Tuesday, 15 March 2016

The Floor is Lava

The heat has me by the throat. A white-knuckle grip, squeezing the life from my sweating body. It's hard to tell what is more intense, the lava that gurgles beneath my stone pillar or the competition. When the prize is your life, second place is never an option. The rules are simple: survive.

Ignoring the screams of my body I let my instincts take over; they're all I have now and I have to move. Leaping to a nearby column, I fall short. With one leg dangling, I heave myself up, feeling the blood already gushing down my leg. This will cost me. I look back to the platform I just left and see it crumble from the impact of my competitor's attack. They plummet into the flames with it. One less to worry about.

I check the time and see how little of it we have left. There must be a winner and, with five minutes left, people are going to get desperate. If you can even call us people anymore; we lack humanity, it's a weakness here.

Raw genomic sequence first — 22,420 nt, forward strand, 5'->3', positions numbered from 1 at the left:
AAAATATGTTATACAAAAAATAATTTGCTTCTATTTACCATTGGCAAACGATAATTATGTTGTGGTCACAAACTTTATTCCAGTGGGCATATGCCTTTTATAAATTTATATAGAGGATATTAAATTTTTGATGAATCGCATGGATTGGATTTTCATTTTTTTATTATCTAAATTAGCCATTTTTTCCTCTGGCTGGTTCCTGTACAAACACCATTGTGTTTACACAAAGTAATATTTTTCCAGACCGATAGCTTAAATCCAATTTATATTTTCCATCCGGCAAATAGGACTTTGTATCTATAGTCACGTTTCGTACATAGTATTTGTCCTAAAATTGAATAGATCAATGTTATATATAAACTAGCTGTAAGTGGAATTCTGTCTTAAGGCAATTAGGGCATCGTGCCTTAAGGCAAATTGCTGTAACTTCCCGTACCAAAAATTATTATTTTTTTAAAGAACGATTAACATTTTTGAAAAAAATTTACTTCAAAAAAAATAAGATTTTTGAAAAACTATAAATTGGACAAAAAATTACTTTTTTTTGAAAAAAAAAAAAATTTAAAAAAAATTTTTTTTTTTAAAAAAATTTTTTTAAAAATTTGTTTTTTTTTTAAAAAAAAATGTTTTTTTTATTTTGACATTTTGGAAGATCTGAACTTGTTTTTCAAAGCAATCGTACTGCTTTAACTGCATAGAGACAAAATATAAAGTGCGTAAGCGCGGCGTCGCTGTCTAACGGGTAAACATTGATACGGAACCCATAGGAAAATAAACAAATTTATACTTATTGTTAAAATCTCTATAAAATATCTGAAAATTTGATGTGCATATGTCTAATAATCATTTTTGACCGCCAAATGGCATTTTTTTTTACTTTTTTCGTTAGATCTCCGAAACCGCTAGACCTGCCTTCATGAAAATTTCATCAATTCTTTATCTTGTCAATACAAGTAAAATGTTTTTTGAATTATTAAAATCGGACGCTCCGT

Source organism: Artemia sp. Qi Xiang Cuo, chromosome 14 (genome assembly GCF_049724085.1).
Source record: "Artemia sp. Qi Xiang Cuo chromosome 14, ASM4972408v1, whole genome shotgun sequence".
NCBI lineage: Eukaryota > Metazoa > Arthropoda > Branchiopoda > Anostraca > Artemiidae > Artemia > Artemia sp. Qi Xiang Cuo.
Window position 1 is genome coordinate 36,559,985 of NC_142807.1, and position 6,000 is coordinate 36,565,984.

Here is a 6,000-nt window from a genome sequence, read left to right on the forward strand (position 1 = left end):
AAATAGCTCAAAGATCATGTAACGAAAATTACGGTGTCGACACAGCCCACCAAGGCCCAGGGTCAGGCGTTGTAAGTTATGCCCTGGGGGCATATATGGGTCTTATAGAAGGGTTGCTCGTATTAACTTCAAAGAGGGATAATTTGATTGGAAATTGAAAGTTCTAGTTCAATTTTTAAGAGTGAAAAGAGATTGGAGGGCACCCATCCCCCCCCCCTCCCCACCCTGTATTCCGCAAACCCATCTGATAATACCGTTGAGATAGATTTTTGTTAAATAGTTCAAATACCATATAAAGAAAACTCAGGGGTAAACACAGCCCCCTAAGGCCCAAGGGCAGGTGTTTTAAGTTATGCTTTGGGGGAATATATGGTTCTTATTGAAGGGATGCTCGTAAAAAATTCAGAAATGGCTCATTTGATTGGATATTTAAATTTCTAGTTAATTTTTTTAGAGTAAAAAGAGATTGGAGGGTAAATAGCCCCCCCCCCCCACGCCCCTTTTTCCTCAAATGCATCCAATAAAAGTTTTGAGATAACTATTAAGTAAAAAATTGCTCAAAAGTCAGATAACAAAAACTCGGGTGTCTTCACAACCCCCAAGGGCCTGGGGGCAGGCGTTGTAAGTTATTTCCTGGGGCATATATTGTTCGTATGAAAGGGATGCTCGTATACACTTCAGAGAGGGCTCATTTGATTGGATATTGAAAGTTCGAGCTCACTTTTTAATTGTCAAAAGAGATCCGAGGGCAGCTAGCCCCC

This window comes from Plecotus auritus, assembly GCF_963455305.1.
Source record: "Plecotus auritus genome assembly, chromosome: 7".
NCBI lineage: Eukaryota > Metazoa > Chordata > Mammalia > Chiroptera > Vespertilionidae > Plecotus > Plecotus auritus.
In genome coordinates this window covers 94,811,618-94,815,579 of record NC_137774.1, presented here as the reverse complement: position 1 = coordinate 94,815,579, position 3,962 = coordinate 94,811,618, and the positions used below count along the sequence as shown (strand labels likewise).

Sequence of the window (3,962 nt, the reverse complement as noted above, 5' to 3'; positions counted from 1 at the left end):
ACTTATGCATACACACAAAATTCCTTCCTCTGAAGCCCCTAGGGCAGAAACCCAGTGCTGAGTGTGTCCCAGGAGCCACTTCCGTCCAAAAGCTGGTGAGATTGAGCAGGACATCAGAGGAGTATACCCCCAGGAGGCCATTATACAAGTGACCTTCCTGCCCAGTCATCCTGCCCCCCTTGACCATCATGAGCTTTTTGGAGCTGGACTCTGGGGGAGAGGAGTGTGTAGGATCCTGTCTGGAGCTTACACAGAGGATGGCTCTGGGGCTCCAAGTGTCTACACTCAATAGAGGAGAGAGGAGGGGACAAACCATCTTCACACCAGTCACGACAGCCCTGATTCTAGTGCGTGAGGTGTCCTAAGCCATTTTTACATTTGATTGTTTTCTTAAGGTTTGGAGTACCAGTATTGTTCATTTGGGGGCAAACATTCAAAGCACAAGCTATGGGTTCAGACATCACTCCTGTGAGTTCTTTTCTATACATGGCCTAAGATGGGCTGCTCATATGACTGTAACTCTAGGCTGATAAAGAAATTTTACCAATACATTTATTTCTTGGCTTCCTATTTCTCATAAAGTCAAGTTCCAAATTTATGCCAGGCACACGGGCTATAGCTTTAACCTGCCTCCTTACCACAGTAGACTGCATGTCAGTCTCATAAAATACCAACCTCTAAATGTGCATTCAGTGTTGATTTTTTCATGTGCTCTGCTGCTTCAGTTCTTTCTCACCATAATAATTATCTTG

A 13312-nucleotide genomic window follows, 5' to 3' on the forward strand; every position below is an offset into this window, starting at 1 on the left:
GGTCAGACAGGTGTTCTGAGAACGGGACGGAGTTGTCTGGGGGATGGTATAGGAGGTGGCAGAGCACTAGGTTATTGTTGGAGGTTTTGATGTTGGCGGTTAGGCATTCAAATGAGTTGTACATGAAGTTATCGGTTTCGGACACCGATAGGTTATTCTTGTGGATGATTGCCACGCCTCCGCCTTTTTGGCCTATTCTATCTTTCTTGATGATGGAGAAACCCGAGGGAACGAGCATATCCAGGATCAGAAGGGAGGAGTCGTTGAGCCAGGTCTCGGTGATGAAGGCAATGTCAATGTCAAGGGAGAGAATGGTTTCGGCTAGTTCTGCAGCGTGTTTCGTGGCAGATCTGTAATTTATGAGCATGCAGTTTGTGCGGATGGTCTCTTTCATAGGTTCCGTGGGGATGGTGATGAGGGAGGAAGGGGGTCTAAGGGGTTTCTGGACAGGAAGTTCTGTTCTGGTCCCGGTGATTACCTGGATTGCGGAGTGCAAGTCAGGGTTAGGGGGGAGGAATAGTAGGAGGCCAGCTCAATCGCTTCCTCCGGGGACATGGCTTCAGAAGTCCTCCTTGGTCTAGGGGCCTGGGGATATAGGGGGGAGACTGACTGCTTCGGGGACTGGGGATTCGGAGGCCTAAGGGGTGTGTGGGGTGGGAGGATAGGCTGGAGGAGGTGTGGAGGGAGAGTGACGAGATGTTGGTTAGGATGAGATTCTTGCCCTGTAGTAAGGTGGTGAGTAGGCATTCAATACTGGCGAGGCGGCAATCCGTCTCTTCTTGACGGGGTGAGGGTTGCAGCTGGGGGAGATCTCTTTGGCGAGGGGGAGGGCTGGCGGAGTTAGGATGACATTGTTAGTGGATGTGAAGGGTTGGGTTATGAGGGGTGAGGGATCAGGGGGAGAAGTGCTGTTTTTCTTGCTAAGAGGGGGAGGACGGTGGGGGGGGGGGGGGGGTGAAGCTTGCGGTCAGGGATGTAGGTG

Screaming. Shrill cries of pain erupt as more hopefuls plunge to their fiery demise. My last shreds of morality hope it is a quick death for them. The screams aren't just of pain, there's a war cry. I need to keep moving.

Leaping from surface to surface my tracks are marked with my blood and the wounds made by the ammunition of some mystery savage; I was next.

The heats grip tightens and my head and lungs throb as my heart pounds, fuelled only by adrenaline and a desire to live. I stop paying attention to my route, I need to get away, I wasn't ready to fry. Lunging myself onto a sliver of stone jutting out from the cave wall, I embrace for impact. I'm winded but I have to keep going, I have t-- the platform begins to quake and I cling on as it loosens and slides down the wall at breakneck speed. C r a s h ! Dazed, I find myself lying in the rubble and dust, between a rock and a hard place. This could work. I can wait out the time remaining here. My pursuer must think me dead. There's less than 3 minutes till the hour is done. Then I look up...